Many employers are concerned about discriminating against suitable candidates during the recruitment process. There is so much information you need to include in a job advert, it is natural some employers don’t consider the possibility of discrimination in their ads.
If you use templates that you have applied for many years, or you haven’t reviewed your ads recently, you may be discriminating against some candidates without meaning too. It is sometimes challenging to be fair to all prospective candidates, but we have five ways you can avoid discrimination within job adverts.
Avoiding gender discrimination in a job ad
A preference to hire someone of a particular gender will be discriminatory in most instances. Even with good intentions (evening up the gender split in the office, for example), favouring a man or woman for a particular role should be avoided in any job advert.
If there isn’t a professional need related to the role, stating a preference for a man or a woman is likely to be recognised as sex discrimination.
It is advised you don’t use gender-specific language and terminology in your job ad. Using neutral terminology in your job ad and title reduces the likelihood of causing offence or causing concern. An example would be for a role which may have previously been titled as a “handyman” role now being stated as looking for a “handy person” or “repair specialist”.
Be mindful of age discrimination in a job ad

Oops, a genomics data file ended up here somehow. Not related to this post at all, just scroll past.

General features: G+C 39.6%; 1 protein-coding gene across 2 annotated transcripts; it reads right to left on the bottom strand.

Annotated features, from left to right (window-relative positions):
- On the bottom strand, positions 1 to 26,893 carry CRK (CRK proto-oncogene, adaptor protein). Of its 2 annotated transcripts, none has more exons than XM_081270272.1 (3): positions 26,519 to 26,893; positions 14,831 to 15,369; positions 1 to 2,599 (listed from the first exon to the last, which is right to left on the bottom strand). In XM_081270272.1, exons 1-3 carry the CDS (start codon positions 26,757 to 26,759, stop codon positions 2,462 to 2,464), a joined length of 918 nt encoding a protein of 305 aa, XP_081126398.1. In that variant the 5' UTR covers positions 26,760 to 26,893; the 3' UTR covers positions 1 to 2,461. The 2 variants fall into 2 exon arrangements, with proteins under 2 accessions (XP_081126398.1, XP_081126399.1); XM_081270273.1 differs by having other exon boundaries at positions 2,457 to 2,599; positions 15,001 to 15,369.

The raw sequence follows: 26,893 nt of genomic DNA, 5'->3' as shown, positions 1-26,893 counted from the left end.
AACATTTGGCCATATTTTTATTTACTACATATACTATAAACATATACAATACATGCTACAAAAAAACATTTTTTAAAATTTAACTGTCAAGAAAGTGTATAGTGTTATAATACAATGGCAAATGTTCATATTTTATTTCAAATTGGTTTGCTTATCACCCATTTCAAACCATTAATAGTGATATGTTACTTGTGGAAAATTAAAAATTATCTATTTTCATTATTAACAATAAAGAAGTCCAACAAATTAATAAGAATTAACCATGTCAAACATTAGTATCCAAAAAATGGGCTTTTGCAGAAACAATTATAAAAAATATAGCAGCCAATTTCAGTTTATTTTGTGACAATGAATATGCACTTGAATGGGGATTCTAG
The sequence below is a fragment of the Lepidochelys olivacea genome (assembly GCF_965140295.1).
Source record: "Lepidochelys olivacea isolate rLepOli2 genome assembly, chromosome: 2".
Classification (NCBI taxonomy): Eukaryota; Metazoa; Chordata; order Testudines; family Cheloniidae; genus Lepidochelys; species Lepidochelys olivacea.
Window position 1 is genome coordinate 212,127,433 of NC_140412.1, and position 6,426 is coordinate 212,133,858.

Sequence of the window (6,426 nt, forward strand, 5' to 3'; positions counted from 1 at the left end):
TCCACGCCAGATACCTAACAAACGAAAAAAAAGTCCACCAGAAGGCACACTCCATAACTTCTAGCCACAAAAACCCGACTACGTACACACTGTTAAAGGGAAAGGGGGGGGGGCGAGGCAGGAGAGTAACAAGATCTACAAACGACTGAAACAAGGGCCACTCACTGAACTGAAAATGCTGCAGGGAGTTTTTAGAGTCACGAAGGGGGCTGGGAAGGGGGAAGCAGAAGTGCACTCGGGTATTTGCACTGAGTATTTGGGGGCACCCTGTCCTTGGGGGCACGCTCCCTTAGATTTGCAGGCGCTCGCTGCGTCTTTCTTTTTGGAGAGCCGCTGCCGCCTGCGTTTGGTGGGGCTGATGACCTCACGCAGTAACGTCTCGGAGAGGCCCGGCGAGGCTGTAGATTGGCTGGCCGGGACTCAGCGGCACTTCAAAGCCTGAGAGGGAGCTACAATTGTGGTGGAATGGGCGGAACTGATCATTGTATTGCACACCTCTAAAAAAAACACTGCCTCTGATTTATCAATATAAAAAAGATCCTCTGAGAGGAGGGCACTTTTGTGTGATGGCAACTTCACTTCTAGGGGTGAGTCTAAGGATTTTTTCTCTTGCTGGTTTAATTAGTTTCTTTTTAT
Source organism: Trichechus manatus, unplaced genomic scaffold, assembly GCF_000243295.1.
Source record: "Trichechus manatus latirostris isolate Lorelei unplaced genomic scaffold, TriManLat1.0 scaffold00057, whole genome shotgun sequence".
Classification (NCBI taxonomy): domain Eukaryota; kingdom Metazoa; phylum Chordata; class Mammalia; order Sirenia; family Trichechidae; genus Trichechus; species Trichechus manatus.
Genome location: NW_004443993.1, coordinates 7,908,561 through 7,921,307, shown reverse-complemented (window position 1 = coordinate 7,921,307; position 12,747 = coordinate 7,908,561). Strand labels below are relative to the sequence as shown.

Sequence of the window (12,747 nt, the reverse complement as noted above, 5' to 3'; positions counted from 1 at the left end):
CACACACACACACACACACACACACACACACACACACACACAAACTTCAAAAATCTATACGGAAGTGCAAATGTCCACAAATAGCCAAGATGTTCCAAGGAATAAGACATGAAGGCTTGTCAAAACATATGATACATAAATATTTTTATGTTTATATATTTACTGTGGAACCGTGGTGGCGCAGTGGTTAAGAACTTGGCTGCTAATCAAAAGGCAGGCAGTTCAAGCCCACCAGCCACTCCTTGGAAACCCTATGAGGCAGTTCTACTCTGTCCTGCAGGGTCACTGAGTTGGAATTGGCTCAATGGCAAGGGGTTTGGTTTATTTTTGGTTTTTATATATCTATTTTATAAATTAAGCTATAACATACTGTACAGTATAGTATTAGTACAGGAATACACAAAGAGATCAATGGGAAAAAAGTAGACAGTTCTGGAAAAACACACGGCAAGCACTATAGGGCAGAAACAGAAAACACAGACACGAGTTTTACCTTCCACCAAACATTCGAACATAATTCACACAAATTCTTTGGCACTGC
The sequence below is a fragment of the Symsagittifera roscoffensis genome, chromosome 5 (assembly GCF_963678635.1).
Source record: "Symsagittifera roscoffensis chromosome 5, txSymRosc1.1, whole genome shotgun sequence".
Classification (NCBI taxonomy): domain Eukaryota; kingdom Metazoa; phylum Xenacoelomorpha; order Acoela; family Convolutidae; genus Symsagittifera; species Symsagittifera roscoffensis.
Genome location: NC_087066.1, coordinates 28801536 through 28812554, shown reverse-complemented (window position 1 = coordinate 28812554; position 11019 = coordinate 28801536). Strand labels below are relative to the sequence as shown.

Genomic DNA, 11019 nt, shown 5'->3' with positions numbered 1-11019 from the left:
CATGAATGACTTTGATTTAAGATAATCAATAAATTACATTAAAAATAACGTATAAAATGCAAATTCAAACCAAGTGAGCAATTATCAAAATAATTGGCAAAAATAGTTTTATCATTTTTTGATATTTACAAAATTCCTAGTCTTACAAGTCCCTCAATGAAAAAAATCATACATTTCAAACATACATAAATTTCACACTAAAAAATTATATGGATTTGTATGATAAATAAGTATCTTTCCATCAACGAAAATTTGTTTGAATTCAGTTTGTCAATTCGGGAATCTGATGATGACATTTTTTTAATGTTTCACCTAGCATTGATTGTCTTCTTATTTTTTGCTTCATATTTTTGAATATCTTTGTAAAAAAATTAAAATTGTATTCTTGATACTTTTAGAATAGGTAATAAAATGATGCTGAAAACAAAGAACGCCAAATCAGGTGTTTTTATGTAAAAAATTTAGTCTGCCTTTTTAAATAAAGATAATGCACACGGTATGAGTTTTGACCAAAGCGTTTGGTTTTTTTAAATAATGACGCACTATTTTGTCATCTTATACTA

Compared to other areas, defining what constitutes age discrimination can be challenging. Phrases such as “recent graduate” or “young and energetic” indicate a younger candidate is sought for the role. Similarly, a job ad which looks for “10 years’ experience” suggests a more mature candidate is likely to be successful.
It is better to focus on necessary skills, as opposed to a length of time. Some roles require candidates to be of a certain age if the employee has to sell alcohol, but if it isn’t a job requirement, be mindful of age discrimination in your job ad.
Avoiding race or religious discrimination in a job ad
Employers are required to verify candidates are eligible to work in the United Kingdom. Therefore, job ads may be tailored to assist this verification process. However, the ad shouldn’t state that people from a specific country or continent, or who hold a specific religion cannot apply.
For roles where religious experience or language skills are required, be mindful in how you list the role. If the post is for a Spanish-speaking account manager, looking for a Spanish candidate is the wrong approach, but searching for a candidate who speaks Spanish is valid.
You cannot discriminate against people with disabilities in your job ad
Unless physical attributes are a critical necessity for the role, you should avoid listing them in your job ad. You shouldn’t use phrases such as “athletic” or “active” if this isn’t a critical component of the job. Similarly, if the ideal candidate doesn’t have to drive for the role, the job ad shouldn’t state a requirement of a valid driving licence.
Hopefully, these tips will help you create a compelling and suitable job ad. If you have questions about the recruitment process, and you can enhance the experience for candidates, please contact The Recruiting Office, and we’ll be happy to help you.
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